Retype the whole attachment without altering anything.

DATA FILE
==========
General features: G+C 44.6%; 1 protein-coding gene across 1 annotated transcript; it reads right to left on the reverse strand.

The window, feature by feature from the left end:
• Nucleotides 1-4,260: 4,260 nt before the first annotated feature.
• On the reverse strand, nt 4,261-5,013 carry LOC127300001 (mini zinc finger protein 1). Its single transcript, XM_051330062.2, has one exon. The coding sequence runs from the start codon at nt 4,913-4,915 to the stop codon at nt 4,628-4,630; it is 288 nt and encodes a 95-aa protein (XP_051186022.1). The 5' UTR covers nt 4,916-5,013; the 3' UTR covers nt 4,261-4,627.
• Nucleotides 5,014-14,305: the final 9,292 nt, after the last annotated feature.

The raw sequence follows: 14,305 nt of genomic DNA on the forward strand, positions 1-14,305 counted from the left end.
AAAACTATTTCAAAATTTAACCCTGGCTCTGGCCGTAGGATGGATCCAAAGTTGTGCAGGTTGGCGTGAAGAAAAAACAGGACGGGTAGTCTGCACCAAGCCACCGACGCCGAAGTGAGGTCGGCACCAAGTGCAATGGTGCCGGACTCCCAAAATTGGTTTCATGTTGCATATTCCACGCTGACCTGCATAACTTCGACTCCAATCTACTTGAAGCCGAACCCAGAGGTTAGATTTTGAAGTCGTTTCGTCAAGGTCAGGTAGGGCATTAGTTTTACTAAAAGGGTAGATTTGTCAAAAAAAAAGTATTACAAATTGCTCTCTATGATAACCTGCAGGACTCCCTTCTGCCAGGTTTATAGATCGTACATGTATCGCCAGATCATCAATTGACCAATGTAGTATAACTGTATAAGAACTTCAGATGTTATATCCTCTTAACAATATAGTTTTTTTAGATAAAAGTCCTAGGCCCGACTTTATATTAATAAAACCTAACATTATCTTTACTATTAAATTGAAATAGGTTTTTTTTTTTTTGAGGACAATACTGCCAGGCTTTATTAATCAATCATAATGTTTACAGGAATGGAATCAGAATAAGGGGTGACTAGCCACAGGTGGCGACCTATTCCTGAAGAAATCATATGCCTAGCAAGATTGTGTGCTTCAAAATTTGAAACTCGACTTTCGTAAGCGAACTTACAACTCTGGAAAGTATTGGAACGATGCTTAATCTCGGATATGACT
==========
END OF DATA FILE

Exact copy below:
General features: G+C 44.6%; 1 protein-coding gene across 1 annotated transcript; it reads right to left on the reverse strand.

The window, feature by feature from the left end:
• Nucleotides 1-4,260: 4,260 nt before the first annotated feature.
• On the reverse strand, nt 4,261-5,013 carry LOC127300001 (mini zinc finger protein 1). Its single transcript, XM_051330062.2, has one exon. The coding sequence runs from the start codon at nt 4,913-4,915 to the stop codon at nt 4,628-4,630; it is 288 nt and encodes a 95-aa protein (XP_051186022.1). The 5' UTR covers nt 4,916-5,013; the 3' UTR covers nt 4,261-4,627.
• Nucleotides 5,014-14,305: the final 9,292 nt, after the last annotated feature.

The raw sequence follows: 14,305 nt of genomic DNA on the forward strand, positions 1-14,305 counted from the left end.
AAAACTATTTCAAAATTTAACCCTGGCTCTGGCCGTAGGATGGATCCAAAGTTGTGCAGGTTGGCGTGAAGAAAAAACAGGACGGGTAGTCTGCACCAAGCCACCGACGCCGAAGTGAGGTCGGCACCAAGTGCAATGGTGCCGGACTCCCAAAATTGGTTTCATGTTGCATATTCCACGCTGACCTGCATAACTTCGACTCCAATCTACTTGAAGCCGAACCCAGAGGTTAGATTTTGAAGTCGTTTCGTCAAGGTCAGGTAGGGCATTAGTTTTACTAAAAGGGTAGATTTGTCAAAAAAAAAGTATTACAAATTGCTCTCTATGATAACCTGCAGGACTCCCTTCTGCCAGGTTTATAGATCGTACATGTATCGCCAGATCATCAATTGACCAATGTAGTATAACTGTATAAGAACTTCAGATGTTATATCCTCTTAACAATATAGTTTTTTTAGATAAAAGTCCTAGGCCCGACTTTATATTAATAAAACCTAACATTATCTTTACTATTAAATTGAAATAGGTTTTTTTTTTTTTGAGGACAATACTGCCAGGCTTTATTAATCAATCATAATGTTTACAGGAATGGAATCAGAATAAGGGGTGACTAGCCACAGGTGGCGACCTATTCCTGAAGAAATCATATGCCTAGCAAGATTGTGTGCTTCAAAATTTGAAACTCGACTTTCGTAAGCGAACTTACAACTCTGGAAAGTATTGGAACGATGCTTAATCTCGGATATGACT